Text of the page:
• Sophia Guliashvili Scientific researcher, Institute for Georgian Studies, The University of Georgia PhD Student, Tbilisi State University



There are 164 survived manuscripts of the masterpiece of the Georgian and world literary heritage The Man in the Panther Skin by Shota Rustaveli (12th century), rewritten in the 17th century and after. The oldest record belongs to the edge of the 16th-17th centuries and the oldest manuscript dates back to 1646.

Before the appearance of the 1st printed version, that is, until 1712, the epic reached in one editorial version, which is clearly not from Rustveli’s hands. All manuscripts containing this edition are preceded by the pseudo-Rustavelian introductory stanza that presents the poem as a secular work differing from the church ideology and writings; which teaches and advises the reader to distance themselves from the secular ideology of Persian origin represented in the epic, and says that monks and nuns are forbidden to pay attention to this ideology, so they mustn't read this text. It is interesting, that only those manuscripts of the epic have survived, which represented this one and only redaction where the text was preceded by a pseudo-Rustavelian stanza.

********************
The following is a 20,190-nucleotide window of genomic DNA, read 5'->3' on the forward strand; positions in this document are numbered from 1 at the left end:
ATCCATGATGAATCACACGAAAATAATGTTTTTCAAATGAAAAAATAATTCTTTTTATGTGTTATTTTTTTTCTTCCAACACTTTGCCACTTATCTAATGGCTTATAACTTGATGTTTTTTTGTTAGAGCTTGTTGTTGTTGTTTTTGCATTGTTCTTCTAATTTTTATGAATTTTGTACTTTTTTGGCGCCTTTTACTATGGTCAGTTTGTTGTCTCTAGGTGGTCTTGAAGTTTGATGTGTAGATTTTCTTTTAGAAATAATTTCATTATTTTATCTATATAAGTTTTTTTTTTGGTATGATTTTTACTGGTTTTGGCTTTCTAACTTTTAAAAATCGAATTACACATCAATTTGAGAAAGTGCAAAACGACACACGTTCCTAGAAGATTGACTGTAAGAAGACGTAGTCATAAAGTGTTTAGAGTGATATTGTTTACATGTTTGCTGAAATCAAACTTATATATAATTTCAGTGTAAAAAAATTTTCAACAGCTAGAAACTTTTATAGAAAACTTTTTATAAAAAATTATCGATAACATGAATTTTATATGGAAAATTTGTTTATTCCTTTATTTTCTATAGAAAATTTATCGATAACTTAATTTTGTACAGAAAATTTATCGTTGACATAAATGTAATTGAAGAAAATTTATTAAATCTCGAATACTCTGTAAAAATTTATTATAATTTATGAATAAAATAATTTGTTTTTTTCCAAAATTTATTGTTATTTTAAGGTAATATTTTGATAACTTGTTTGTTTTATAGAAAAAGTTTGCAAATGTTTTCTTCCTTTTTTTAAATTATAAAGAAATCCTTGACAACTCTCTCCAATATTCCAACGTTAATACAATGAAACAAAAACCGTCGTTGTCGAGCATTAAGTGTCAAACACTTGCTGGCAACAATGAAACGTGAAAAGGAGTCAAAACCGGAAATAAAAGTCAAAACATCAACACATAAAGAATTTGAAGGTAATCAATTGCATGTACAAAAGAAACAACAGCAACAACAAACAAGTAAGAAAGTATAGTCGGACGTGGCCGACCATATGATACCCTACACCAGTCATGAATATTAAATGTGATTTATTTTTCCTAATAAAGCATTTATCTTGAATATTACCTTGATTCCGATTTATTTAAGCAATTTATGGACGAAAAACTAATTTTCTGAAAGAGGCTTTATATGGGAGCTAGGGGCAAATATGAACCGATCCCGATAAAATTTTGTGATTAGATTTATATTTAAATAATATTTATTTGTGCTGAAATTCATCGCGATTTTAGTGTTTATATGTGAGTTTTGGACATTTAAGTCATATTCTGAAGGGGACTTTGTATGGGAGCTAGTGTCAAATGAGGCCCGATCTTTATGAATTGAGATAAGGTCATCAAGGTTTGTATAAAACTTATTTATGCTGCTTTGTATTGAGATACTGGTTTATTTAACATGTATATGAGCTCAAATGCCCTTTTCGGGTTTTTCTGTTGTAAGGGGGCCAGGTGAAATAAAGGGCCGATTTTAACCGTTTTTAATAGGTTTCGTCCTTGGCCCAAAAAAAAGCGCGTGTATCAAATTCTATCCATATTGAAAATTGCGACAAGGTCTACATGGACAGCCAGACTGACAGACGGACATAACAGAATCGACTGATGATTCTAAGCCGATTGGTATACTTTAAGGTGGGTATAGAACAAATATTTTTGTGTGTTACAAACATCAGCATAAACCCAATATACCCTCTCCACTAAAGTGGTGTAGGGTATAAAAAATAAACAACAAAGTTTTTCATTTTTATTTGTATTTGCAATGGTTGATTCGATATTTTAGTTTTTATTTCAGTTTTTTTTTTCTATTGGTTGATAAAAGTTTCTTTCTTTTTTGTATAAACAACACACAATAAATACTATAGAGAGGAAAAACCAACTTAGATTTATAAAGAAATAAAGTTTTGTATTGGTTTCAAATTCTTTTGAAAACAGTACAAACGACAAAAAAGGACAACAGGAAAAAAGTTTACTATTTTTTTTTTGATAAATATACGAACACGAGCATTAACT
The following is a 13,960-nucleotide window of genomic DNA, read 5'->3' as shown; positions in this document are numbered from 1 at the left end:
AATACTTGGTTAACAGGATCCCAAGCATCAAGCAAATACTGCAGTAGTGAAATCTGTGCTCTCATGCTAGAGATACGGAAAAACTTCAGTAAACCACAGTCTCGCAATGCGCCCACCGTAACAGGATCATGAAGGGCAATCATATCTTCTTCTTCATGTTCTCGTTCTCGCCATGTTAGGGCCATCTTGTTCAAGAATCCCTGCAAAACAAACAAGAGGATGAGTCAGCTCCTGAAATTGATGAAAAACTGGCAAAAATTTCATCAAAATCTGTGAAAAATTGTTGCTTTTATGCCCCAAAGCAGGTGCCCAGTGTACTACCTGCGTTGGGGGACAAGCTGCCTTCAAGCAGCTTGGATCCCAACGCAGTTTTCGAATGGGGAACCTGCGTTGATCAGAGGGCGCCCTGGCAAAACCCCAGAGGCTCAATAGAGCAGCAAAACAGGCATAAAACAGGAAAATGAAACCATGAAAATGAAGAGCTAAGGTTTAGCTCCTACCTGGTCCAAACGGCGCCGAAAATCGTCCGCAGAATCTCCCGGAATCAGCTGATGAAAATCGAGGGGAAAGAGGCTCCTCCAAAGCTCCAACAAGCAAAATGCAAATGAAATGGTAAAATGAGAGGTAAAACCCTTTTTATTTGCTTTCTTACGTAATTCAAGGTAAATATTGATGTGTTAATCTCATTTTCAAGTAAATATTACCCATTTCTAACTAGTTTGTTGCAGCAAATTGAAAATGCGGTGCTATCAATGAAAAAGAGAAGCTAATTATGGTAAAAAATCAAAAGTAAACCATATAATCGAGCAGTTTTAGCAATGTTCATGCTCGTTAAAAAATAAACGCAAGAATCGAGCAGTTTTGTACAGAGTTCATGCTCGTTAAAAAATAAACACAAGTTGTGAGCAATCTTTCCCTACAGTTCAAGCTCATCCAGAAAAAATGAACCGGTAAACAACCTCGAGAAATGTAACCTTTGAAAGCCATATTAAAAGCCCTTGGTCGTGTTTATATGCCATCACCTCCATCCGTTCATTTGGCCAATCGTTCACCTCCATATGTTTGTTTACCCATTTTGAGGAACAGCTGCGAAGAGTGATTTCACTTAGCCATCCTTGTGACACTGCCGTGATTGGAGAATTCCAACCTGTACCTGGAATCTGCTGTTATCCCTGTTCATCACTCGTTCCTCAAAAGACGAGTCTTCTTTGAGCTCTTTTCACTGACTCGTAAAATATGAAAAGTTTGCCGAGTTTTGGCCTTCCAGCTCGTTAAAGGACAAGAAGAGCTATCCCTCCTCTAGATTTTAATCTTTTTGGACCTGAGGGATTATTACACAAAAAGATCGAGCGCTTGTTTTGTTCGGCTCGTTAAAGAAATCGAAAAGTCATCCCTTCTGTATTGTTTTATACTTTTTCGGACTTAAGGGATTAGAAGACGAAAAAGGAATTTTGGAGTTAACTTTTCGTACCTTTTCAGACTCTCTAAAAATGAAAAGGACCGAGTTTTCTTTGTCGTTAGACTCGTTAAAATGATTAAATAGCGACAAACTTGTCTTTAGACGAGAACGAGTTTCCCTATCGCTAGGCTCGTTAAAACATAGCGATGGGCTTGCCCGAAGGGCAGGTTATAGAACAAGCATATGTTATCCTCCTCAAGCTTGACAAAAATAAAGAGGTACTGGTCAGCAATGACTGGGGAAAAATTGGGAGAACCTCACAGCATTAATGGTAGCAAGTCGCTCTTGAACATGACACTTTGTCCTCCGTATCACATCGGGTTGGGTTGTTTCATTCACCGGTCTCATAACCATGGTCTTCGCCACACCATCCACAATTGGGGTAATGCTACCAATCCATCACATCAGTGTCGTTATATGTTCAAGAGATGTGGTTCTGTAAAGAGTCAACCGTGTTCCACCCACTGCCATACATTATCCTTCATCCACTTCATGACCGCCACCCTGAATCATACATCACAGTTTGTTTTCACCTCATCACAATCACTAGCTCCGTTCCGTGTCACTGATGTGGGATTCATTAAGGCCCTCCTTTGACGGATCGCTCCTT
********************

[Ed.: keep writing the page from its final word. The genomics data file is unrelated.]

The detailed information on the manuscripts of The Man in the Panther Skin and the reality which made the pseudo-Rustavelian stanza to be useful in survival of “The Man in the Panther Skin” will be discussed in the current paper




How to Cite

Guliashvili, S. (2024). HOW THE PARATEXT SURVIVED THE MASTERPIECE. PEOPLE: International Journal of Social Sciences, 74–75.